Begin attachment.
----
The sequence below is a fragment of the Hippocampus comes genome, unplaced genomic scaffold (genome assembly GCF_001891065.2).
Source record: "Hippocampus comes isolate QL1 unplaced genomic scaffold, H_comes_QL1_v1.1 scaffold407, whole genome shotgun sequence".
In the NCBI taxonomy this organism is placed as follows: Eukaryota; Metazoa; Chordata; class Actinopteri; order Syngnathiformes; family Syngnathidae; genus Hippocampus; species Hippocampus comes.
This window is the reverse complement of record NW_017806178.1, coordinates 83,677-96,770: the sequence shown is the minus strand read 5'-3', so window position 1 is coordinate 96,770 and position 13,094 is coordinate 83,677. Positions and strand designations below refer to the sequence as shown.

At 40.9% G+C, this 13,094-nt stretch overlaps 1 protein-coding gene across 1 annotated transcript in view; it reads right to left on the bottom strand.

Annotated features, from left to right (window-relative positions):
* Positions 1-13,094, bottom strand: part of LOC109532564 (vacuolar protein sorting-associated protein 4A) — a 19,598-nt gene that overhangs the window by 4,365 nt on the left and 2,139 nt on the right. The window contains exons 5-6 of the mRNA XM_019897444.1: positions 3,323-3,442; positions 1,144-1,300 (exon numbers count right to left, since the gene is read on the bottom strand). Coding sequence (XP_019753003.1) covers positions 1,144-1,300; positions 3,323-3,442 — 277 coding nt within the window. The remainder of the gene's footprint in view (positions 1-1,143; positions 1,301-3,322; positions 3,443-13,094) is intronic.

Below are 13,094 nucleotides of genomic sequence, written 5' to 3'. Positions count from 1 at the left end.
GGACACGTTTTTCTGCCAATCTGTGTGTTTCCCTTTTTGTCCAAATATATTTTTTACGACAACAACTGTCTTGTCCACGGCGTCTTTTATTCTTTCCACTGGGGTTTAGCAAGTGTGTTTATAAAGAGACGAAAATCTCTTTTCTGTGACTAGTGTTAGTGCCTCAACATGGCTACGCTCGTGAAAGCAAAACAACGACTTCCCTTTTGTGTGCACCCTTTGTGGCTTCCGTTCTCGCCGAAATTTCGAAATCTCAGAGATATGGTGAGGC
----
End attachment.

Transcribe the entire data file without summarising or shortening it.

The sequence below is a fragment of the Hippocampus comes genome, unplaced genomic scaffold (genome assembly GCF_001891065.2).
Source record: "Hippocampus comes isolate QL1 unplaced genomic scaffold, H_comes_QL1_v1.1 scaffold407, whole genome shotgun sequence".
In the NCBI taxonomy this organism is placed as follows: Eukaryota; Metazoa; Chordata; class Actinopteri; order Syngnathiformes; family Syngnathidae; genus Hippocampus; species Hippocampus comes.
This window is the reverse complement of record NW_017806178.1, coordinates 83,677-96,770: the sequence shown is the minus strand read 5'-3', so window position 1 is coordinate 96,770 and position 13,094 is coordinate 83,677. Positions and strand designations below refer to the sequence as shown.

At 40.9% G+C, this 13,094-nt stretch overlaps 1 protein-coding gene across 1 annotated transcript in view; it reads right to left on the bottom strand.

Annotated features, from left to right (window-relative positions):
* Positions 1-13,094, bottom strand: part of LOC109532564 (vacuolar protein sorting-associated protein 4A) — a 19,598-nt gene that overhangs the window by 4,365 nt on the left and 2,139 nt on the right. The window contains exons 5-6 of the mRNA XM_019897444.1: positions 3,323-3,442; positions 1,144-1,300 (exon numbers count right to left, since the gene is read on the bottom strand). Coding sequence (XP_019753003.1) covers positions 1,144-1,300; positions 3,323-3,442 — 277 coding nt within the window. The remainder of the gene's footprint in view (positions 1-1,143; positions 1,301-3,322; positions 3,443-13,094) is intronic.

Below are 13,094 nucleotides of genomic sequence, written 5' to 3'. Positions count from 1 at the left end.
GGACACGTTTTTCTGCCAATCTGTGTGTTTCCCTTTTTGTCCAAATATATTTTTTACGACAACAACTGTCTTGTCCACGGCGTCTTTTATTCTTTCCACTGGGGTTTAGCAAGTGTGTTTATAAAGAGACGAAAATCTCTTTTCTGTGACTAGTGTTAGTGCCTCAACATGGCTACGCTCGTGAAAGCAAAACAACGACTTCCCTTTTGTGTGCACCCTTTGTGGCTTCCGTTCTCGCCGAAATTTCGAAATCTCAGAGATATGGTGAGGC